Clinton says African drought requires global response Secretary of State Hillary Rodham Clinton said the severe drought threatening more than 12 million Africans with starvation must be addressed by global agriculture and nutrition initiatives. Speaking to the International Food Policy Research Institute, Clinton said the U.S. was providing $17 million in emergency food aid to the Horn of Africa, with $12 million going to Somalia. That brings total U.S. assistance to more than $580 million. “While we hurry to deliver life-saving assistance, we must also maintain our focus on the future by continuing to invest in long-term food security in countries that are susceptible to drought and food shortages,” she said.

Barber, beauty shops continue to grow despite economy Certain businesses may be suffering, but one has been doing particularly well – beauty and barber shops. According to the U.S. Census Bureau, the number of stylists and the shops that employ them grew about 8 percent from 2008 to 2009. “We don’t have to worry about someone flying to China to get their hair cut. Barbering is not going away,” Charles Kirkpatrick, director of the National Association of Barber Boards of America, told the New York Times. Not only are consumers hesitant to give up the service, but many have also entered the field, including those with graduate degrees.

Researchers looking at links to fibroids in Black women Uterine fibroids affect African-American women three times more often than other women. Researchers now believe that poor diet, obesity and the use of contraception might contribute to why Black women are more likely to experience fibroids, which occur when benign tumors grow in the uterus. According to the National Institute of Environmental Health Sciences, 80 percent of Black women develop fibroids by their late 40s. “Fibroids are most common in women in their 30s through their 50s, but they tend to strike African-American women at a younger age,” said Kenneth Pierce, M.D., a Chicago radiologist. “Fibroids also grow more quickly and cause more symptoms…”

VOLUME 80 • NUMBER • 41 WEEK OF AUGUST 18, 2011

Publisher Sonceria Messiah-Jiles Advertising/Client Relations Selma Dodson Tyler Associate Editors Reshonda Billingsley Marilyn Marshall Art Director Tony Fernandez-Davila

Columnist Yvette Chargois Sport Editors Max Edison Darrell K. Ardison Contributing Writer Aswad Walker Webmaster Corneleon Block

The Defender newspaper is published by the Houston Defender Inc. Company (713-663-6996.. The Defender audited By Certified Audited Circulation. (CAC). For subscription, send $60-1 year to: Defender, P.O. Box 8005, Houston TX 77288. Payment must accompany subscription request. All material covered by 2011 copyright. (No material herein may be reproduced without the written permission of the publisher).

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Poverty Tour...Continued from page 4 are going to get done, but it is also going to take some time. He is doing more than everybody else tried to do.” To the contrary, Lamont Robinson, a 29-year-old insurance agent, voiced frustration saying Obama was disconnected with Chicago. Meanwhile, Smiley and West have been branded as self-serving Obama haters. And, comedian Steve Harvey recently referred to the pair as “Uncle Toms.” But Smiley said the tour has gone exactly the way he and West planned. “I am very clear on who I am and who I am not, what I can do and what I cannot,” he said. “I have a platform that I can use to bring awareness, to draw attention and create a conversation.”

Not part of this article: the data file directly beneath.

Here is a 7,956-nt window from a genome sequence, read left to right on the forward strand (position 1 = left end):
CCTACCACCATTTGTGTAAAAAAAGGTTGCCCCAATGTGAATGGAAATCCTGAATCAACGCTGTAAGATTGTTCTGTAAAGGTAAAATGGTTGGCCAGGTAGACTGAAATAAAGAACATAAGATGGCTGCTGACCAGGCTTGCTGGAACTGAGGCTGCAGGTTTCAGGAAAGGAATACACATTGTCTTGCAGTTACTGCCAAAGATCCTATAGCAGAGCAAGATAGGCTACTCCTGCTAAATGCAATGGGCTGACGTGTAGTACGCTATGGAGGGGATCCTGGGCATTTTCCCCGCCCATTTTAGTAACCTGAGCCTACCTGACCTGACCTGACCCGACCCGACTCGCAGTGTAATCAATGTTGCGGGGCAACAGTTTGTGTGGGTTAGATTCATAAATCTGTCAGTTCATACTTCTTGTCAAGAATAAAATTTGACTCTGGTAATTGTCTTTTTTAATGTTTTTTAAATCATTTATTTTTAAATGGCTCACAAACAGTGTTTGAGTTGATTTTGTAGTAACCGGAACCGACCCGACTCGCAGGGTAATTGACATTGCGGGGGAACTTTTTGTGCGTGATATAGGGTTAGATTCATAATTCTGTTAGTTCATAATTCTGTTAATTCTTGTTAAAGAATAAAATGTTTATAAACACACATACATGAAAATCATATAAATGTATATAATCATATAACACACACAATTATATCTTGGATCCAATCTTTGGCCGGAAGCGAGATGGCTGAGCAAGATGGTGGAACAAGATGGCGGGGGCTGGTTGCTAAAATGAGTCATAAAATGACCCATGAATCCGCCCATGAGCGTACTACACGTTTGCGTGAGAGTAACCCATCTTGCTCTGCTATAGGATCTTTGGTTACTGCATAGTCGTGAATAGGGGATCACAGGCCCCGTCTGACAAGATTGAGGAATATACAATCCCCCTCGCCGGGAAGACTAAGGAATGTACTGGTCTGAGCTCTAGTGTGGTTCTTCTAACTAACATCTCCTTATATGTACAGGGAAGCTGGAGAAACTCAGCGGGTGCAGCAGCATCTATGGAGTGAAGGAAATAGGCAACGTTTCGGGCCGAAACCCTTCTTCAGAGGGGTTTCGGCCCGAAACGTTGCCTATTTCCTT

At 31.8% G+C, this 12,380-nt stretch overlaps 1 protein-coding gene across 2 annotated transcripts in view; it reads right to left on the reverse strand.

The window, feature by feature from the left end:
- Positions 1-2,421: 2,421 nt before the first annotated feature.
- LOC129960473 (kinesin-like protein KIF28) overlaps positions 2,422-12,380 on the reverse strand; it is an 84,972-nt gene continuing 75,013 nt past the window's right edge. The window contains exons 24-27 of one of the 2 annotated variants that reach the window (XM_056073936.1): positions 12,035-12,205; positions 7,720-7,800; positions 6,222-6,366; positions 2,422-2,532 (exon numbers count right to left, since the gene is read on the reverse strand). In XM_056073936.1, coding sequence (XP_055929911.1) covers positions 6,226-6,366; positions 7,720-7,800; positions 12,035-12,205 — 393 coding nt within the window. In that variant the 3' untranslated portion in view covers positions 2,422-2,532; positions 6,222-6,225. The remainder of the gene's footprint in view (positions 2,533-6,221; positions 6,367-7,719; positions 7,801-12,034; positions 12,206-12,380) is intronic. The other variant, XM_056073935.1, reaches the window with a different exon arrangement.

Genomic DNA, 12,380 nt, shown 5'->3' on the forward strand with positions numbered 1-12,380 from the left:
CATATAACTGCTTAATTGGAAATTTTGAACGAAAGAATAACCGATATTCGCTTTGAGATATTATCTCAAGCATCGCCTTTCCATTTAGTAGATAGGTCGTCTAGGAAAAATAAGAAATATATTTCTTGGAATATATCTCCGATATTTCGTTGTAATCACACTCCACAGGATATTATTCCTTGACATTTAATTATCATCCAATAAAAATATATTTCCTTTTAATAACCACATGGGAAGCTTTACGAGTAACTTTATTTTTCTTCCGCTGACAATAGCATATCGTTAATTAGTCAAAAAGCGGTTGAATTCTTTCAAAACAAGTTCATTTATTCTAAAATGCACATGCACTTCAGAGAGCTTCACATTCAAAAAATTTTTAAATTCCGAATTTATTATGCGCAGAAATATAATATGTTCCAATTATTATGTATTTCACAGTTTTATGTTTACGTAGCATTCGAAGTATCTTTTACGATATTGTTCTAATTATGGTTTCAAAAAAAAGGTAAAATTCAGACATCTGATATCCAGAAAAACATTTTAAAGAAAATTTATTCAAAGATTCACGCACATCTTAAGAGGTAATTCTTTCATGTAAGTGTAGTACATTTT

Perry Candidacy...Continued from page 3 Frederica Shirley, a stay-at-home mom and operator of a home business, thinks a Perry presidency is a bad joke. “Isn’t this the same guy that talked seriously about Texas seceding from the Union because he disagreed with some of President Obama’s decisions? So if Perry is president and he disagrees with France or Germany, is he going to secede from planet earth?” Shirley asked. “Is he going to close the U.S. borders to people, ideas, products and technologies from other countries? At a time when we all need to work to become better global neighbors I view Perry as a move in the wrong direction—a big step backwards,” said Shirley. After making his announcement Perry visited New Hampshire, the first-in-the-nation primary state, before heading to Iowa. Mitt Romney, a former Massachusetts governor, has thus far been the leading GOP candidate. However, even though this 2012 run is Romney’s second attempt to win the Republican party’s nomination, neither he nor any of the other GOP candidates have been able to generate the level of buzz and enthusiasm among media members, and more importantly, among conservative voters. After the Iowa Primary, former Minnesota Gov. Tim Pawlenty dropped out of the race, leaving as Perry’s competition U.S. Rep. Michele Bachmann of Minnesota, former Utah Gov. Jon Huntsman, former U.S. House Speaker Newt Gingrich, U.S. Rep. Ron Paul of Texas, former U.S. Sen. Rick Santorum of Pennsylvania and Black businessman Herman Cain. Perry is viewed by many is the most viable Republican candidate because he enjoys support from both Tea Party members and social conservatives because of his opposition to abortion and gay rights. Perry is also known as an evangelical Christian, and recently organized a well-attended prayer rally in Houston. He is also viewed as viable because of his proven ability to raise funds. Perry supporters believe he will be able to lay the groundwork for a national finance network that can rival President Obama’s. There are some Republicans who worry that Perry’s hard-core conservatism and cowboy-esque style will not go over well in a national contest, and that the specter of George W. Bush’s White House legacy will turn some voters away.

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DEFENDER | WEEK OF AUGUST 18 | 2011

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business

Black TV